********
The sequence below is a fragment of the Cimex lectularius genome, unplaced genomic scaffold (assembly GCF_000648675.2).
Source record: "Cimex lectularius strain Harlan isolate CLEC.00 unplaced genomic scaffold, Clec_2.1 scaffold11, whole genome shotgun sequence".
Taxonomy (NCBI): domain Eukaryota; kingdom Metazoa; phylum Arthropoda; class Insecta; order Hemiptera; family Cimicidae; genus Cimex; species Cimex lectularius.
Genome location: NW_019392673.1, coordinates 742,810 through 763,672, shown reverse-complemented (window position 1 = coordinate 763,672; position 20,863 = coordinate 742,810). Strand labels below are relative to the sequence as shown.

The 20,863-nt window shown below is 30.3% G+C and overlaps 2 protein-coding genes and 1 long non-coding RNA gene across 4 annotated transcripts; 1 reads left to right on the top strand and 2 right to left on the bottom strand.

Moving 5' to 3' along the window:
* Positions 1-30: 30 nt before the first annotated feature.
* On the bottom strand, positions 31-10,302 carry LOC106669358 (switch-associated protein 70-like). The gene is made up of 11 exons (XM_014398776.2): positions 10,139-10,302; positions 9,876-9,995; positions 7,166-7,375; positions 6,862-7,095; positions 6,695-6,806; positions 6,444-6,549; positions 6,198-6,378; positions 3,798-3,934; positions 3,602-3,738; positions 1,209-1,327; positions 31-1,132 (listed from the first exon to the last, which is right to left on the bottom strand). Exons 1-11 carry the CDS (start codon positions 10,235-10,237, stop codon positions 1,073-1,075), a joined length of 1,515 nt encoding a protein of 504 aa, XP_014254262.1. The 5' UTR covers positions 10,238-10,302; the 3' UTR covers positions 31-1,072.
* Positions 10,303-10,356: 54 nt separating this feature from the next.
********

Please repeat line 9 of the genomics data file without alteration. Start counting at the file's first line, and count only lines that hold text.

* Positions 10,303-10,356: 54 nt separating this feature from the next.